ZION NARROWS DAY HIKE (from the Temple of Sinawava) 

Zion Narrows day hikeOverview:
For tourists or casual hikers who want to see the best of the Zion Narrows, this is the route to do. Starting at the Temple of Sinawava, you can hike up the Riverside Walk trail and then continue hiking right up the river to see some of the best "narrows" sections of the North Fork of the Virgin River. Hike up as far as you want to go and then turn around and retrace your steps. A side hike up Orderville Canyon is also a good detour to see even more amazing slot canyon scenery. As a round-trip hike, this can be as leisurely or strenuous as you wish to make it.

Detailed Description:
You do not need a backcountry permit to hike the Narrows this way. Starting at the Temple of Sinawava (the last stop for the Zion Canyon shuttle bus system), hike up the pleasant Riverside Walk trail until it ends about a mile north. Now the fun begins -- it's time to start hiking right in the water!

Zion Narrows day hikeFor the majority of the day, you will be hiking in knee to waist deep water with the riverbed alternating between sections of sand and sections with a lot of loose rocks and boulders. Brereton and Dunaway mention the footing being akin to "trying to walk on greased bowling balls." While maybe not that bad, hiking poles (or a stick) as well as good footwear will be invaluable. (Please see the equipment recommendations below.) While the water is usually less than waist deep, you may encounter a handful of pockets of chest-deep water or even a swimmer. And while the water current is generally mild, many narrow crossings can be strong enough to challenge your balance. (If the water where you are standing is very deep, usually you can move to your left or right to find a more shallow alternative route.)

Less than half-a-mile from the Temple of Sinawava, you will pass Mystery Falls, a beautiful spot where water rolls down the sandstone walls from the canyon above. Roughly 1.5 miles from ToS is the beginning of the section that many Springdale outfitters call "Wall Street" -- the start of the narrowest section of canyon where you will now be hiking in the water almost all of the time. And soon after, you will pass the mouth of Orderville Canyon on the right (east) side of the river.

Upstream from Orderville Canyon, the Narrows remain dark and impressive with no high ground to climb up to in the event of the thunderstorm or flash flood. If you have the time and the energy, you might make it two miles upstream from Orderville Canyon to reach Big Springs -- another magical spot where beautiful waterfalls come right out of the walls on the west side of the canyon. This area is sprinkled with several big boulders and a few deep channels, but with some effort, you should find a way around.

When you have had enough, turn around and return the way you came back to the Temple of Sinawava. (Most people turn around a mile or so upstream of Orderville Canyon.)

Water Levels and Flash Floods:
What description of the Narrows would be complete without warning about the danger of flash foods and water levels! The difficulty of hiking the Narrows is greatly affected by water flow, and a strong enough rain storm can turn a calm and shallow stream into a deadly wall of rushing water. Please check the weather forecast and/or the Backcountry Desk for current conditions and for any advisories. Remember that it doesn't have to be raining directly above you for a threat to be possible. To see the current and median water levels, check the USGS's water data website.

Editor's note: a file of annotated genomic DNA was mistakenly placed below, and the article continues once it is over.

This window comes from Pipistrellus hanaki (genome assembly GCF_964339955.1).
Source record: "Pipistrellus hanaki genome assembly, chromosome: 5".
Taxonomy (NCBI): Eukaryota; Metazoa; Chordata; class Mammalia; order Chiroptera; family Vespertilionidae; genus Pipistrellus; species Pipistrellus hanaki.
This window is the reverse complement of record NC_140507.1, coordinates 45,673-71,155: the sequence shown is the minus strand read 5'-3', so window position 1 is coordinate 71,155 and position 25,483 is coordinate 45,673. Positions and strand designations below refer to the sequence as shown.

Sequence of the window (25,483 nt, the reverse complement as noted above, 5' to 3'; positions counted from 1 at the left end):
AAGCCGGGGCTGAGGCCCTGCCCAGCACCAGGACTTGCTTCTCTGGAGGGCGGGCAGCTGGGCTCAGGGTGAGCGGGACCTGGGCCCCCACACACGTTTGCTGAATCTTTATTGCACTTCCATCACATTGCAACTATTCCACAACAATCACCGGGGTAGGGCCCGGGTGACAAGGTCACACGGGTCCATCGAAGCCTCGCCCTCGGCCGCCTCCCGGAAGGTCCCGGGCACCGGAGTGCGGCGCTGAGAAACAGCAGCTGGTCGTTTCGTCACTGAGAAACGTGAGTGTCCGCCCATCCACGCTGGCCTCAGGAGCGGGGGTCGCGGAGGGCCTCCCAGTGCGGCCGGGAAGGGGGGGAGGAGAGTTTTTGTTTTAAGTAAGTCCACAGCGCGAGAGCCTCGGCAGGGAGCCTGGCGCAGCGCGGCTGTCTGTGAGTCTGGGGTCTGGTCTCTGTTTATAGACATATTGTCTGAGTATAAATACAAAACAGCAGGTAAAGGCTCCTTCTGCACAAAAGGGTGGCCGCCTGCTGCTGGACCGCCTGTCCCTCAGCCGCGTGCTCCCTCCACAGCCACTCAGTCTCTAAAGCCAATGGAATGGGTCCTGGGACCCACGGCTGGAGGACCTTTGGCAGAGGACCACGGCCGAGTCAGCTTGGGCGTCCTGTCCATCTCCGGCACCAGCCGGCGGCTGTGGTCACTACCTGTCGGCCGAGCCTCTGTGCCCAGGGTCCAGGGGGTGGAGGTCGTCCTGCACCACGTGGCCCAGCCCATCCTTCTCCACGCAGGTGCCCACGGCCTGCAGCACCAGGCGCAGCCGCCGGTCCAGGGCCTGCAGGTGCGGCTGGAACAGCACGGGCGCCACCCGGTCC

Seasons and Spring Runoff:
The hiking season for the Zion Narrows is typically summer and autumn, but the start of the season is controlled by the spring runoff and water levels. Usually the Narrows are open for business in late May or early June, but in record snowfall years like 2005 and 2011, the Narrows weren't open until mid-July. To see the current and median water levels, check the USGS's water data website. It is possible to hike the Narrows bottom-up in fall and winter, provided you are adequately prepared for the cold water; wetsuits or even drysuits may be called for, depending on the temperatures.

Equipment Recommendations:
Good footwear that covers your toes are must, as are hiking poles (or a hiking stick) and a fleece. Please see the Zion Narrows Overview page for specific recommendations.

Dealing with Human Waste:
For the first mile of the hike, there are plenty of pockets of vegetated shoreline. While most hikers will choose to hike from shore to shore rather than staying in the water all of the time, please do your best to avoid trampling the plantlife. If you need to pee, it is actually best to go in the river rather than on the shore. If you need to do more than pee, be prepared to pack it out. The pockets of shore near the Temple of Sinawava have a reputation for wreaking of human waste. If you think you've found a secret spot to go to the bathroom, rest assured that somebody else has already used it!

Zion Narrows Day Hiker's Map
(Temple of Sinawava to Big Springs.)

Note: While viewing the map, click on the map
to return to this page.

Joe's Spin:
The Zion Narrows day hike is an all-time classic; it's one of the best hikes in Zion and arguably one of the best hikes in any American National Park! With its amazing scenery and the thrill of hiking in water all day, who could ask for more? This hike is strenuous and demanding, but you can turn around whenever you like. But if you want any sense of solitude, start hiking very early in the day; by mid-afternoon, the lower sections of the Narrows hike resemble a school playground with many, many people sharing the river.

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